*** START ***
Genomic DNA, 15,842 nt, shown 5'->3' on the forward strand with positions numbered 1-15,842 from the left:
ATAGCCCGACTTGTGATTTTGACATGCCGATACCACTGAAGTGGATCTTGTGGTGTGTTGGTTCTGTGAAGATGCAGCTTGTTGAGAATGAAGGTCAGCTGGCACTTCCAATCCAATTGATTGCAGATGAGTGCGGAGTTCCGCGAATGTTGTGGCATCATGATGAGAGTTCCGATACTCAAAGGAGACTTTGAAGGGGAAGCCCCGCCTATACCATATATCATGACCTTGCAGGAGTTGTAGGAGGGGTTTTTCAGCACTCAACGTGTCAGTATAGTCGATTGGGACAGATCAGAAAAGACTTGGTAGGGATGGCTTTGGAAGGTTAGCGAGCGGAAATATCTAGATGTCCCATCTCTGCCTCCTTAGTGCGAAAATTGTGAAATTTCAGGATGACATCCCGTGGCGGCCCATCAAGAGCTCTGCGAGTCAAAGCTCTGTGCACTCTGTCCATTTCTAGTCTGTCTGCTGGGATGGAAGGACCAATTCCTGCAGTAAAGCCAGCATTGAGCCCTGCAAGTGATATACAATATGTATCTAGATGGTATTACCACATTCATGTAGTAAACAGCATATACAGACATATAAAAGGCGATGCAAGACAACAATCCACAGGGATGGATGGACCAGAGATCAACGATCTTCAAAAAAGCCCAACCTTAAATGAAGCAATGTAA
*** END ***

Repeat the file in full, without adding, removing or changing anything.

Genomic DNA, 15,842 nt, shown 5'->3' on the forward strand with positions numbered 1-15,842 from the left:
ATAGCCCGACTTGTGATTTTGACATGCCGATACCACTGAAGTGGATCTTGTGGTGTGTTGGTTCTGTGAAGATGCAGCTTGTTGAGAATGAAGGTCAGCTGGCACTTCCAATCCAATTGATTGCAGATGAGTGCGGAGTTCCGCGAATGTTGTGGCATCATGATGAGAGTTCCGATACTCAAAGGAGACTTTGAAGGGGAAGCCCCGCCTATACCATATATCATGACCTTGCAGGAGTTGTAGGAGGGGTTTTTCAGCACTCAACGTGTCAGTATAGTCGATTGGGACAGATCAGAAAAGACTTGGTAGGGATGGCTTTGGAAGGTTAGCGAGCGGAAATATCTAGATGTCCCATCTCTGCCTCCTTAGTGCGAAAATTGTGAAATTTCAGGATGACATCCCGTGGCGGCCCATCAAGAGCTCTGCGAGTCAAAGCTCTGTGCACTCTGTCCATTTCTAGTCTGTCTGCTGGGATGGAAGGACCAATTCCTGCAGTAAAGCCAGCATTGAGCCCTGCAAGTGATATACAATATGTATCTAGATGGTATTACCACATTCATGTAGTAAACAGCATATACAGACATATAAAAGGCGATGCAAGACAACAATCCACAGGGATGGATGGACCAGAGATCAACGATCTTCAAAAAAGCCCAACCTTAAATGAAGCAATGTAA